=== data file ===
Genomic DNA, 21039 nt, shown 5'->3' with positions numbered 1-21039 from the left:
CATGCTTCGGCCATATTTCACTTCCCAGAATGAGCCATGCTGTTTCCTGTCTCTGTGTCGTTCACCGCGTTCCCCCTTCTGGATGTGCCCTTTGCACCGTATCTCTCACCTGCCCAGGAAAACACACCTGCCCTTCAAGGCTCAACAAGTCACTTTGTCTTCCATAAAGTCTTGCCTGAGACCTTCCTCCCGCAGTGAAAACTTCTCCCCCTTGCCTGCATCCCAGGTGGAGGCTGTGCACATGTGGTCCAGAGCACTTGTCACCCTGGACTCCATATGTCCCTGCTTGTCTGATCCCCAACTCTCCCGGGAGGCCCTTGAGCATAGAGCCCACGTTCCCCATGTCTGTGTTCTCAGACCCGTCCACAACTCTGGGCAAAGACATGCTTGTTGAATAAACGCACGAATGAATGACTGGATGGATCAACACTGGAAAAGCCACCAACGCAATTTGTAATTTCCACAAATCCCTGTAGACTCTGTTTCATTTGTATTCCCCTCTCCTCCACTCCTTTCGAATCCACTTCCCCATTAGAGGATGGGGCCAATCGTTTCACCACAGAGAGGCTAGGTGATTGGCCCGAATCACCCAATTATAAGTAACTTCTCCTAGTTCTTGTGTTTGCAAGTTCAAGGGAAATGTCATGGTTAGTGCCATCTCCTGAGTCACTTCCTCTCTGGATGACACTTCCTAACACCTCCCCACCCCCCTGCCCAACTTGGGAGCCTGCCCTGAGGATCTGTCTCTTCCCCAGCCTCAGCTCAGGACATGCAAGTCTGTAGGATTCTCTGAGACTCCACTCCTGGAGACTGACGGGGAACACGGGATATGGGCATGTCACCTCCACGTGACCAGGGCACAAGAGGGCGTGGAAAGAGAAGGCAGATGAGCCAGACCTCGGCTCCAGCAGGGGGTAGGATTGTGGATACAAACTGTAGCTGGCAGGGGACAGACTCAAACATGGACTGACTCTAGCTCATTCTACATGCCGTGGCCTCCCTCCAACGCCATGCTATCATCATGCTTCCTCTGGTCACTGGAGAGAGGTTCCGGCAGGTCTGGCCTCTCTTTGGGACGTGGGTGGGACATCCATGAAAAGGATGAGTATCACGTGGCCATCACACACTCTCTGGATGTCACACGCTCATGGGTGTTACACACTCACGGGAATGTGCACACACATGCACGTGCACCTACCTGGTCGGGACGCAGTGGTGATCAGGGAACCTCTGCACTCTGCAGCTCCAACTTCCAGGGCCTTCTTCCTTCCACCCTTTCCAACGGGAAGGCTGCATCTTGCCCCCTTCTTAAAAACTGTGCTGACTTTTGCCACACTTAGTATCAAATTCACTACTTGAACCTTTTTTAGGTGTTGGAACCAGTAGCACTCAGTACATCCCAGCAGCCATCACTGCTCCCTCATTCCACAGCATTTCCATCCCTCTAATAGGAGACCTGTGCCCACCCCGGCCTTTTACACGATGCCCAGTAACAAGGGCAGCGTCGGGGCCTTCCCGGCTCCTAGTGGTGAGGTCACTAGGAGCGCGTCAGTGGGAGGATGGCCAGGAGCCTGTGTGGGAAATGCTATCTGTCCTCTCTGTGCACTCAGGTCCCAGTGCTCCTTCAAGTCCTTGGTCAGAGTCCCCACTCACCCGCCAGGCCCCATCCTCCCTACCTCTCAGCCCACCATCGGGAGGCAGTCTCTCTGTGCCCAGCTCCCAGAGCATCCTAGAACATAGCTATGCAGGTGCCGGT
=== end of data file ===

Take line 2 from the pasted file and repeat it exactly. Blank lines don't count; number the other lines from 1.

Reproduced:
CATGCTTCGGCCATATTTCACTTCCCAGAATGAGCCATGCTGTTTCCTGTCTCTGTGTCGTTCACCGCGTTCCCCCTTCTGGATGTGCCCTTTGCACCGTATCTCTCACCTGCCCAGGAAAACACACCTGCCCTTCAAGGCTCAACAAGTCACTTTGTCTTCCATAAAGTCTTGCCTGAGACCTTCCTCCCGCAGTGAAAACTTCTCCCCCTTGCCTGCATCCCAGGTGGAGGCTGTGCACATGTGGTCCAGAGCACTTGTCACCCTGGACTCCATATGTCCCTGCTTGTCTGATCCCCAACTCTCCCGGGAGGCCCTTGAGCATAGAGCCCACGTTCCCCATGTCTGTGTTCTCAGACCCGTCCACAACTCTGGGCAAAGACATGCTTGTTGAATAAACGCACGAATGAATGACTGGATGGATCAACACTGGAAAAGCCACCAACGCAATTTGTAATTTCCACAAATCCCTGTAGACTCTGTTTCATTTGTATTCCCCTCTCCTCCACTCCTTTCGAATCCACTTCCCCATTAGAGGATGGGGCCAATCGTTTCACCACAGAGAGGCTAGGTGATTGGCCCGAATCACCCAATTATAAGTAACTTCTCCTAGTTCTTGTGTTTGCAAGTTCAAGGGAAATGTCATGGTTAGTGCCATCTCCTGAGTCACTTCCTCTCTGGATGACACTTCCTAACACCTCCCCACCCCCCTGCCCAACTTGGGAGCCTGCCCTGAGGATCTGTCTCTTCCCCAGCCTCAGCTCAGGACATGCAAGTCTGTAGGATTCTCTGAGACTCCACTCCTGGAGACTGACGGGGAACACGGGATATGGGCATGTCACCTCCACGTGACCAGGGCACAAGAGGGCGTGGAAAGAGAAGGCAGATGAGCCAGACCTCGGCTCCAGCAGGGGGTAGGATTGTGGATACAAACTGTAGCTGGCAGGGGACAGACTCAAACATGGACTGACTCTAGCTCATTCTACATGCCGTGGCCTCCCTCCAACGCCATGCTATCATCATGCTTCCTCTGGTCACTGGAGAGAGGTTCCGGCAGGTCTGGCCTCTCTTTGGGACGTGGGTGGGACATCCATGAAAAGGATGAGTATCACGTGGCCATCACACACTCTCTGGATGTCACACGCTCATGGGTGTTACACACTCACGGGAATGTGCACACACATGCACGTGCACCTACCTGGTCGGGACGCAGTGGTGATCAGGGAACCTCTGCACTCTGCAGCTCCAACTTCCAGGGCCTTCTTCCTTCCACCCTTTCCAACGGGAAGGCTGCATCTTGCCCCCTTCTTAAAAACTGTGCTGACTTTTGCCACACTTAGTATCAAATTCACTACTTGAACCTTTTTTAGGTGTTGGAACCAGTAGCACTCAGTACATCCCAGCAGCCATCACTGCTCCCTCATTCCACAGCATTTCCATCCCTCTAATAGGAGACCTGTGCCCACCCCGGCCTTTTACACGATGCCCAGTAACAAGGGCAGCGTCGGGGCCTTCCCGGCTCCTAGTGGTGAGGTCACTAGGAGCGCGTCAGTGGGAGGATGGCCAGGAGCCTGTGTGGGAAATGCTATCTGTCCTCTCTGTGCACTCAGGTCCCAGTGCTCCTTCAAGTCCTTGGTCAGAGTCCCCACTCACCCGCCAGGCCCCATCCTCCCTACCTCTCAGCCCACCATCGGGAGGCAGTCTCTCTGTGCCCAGCTCCCAGAGCATCCTAGAACATAGCTATGCAGGTGCCGGT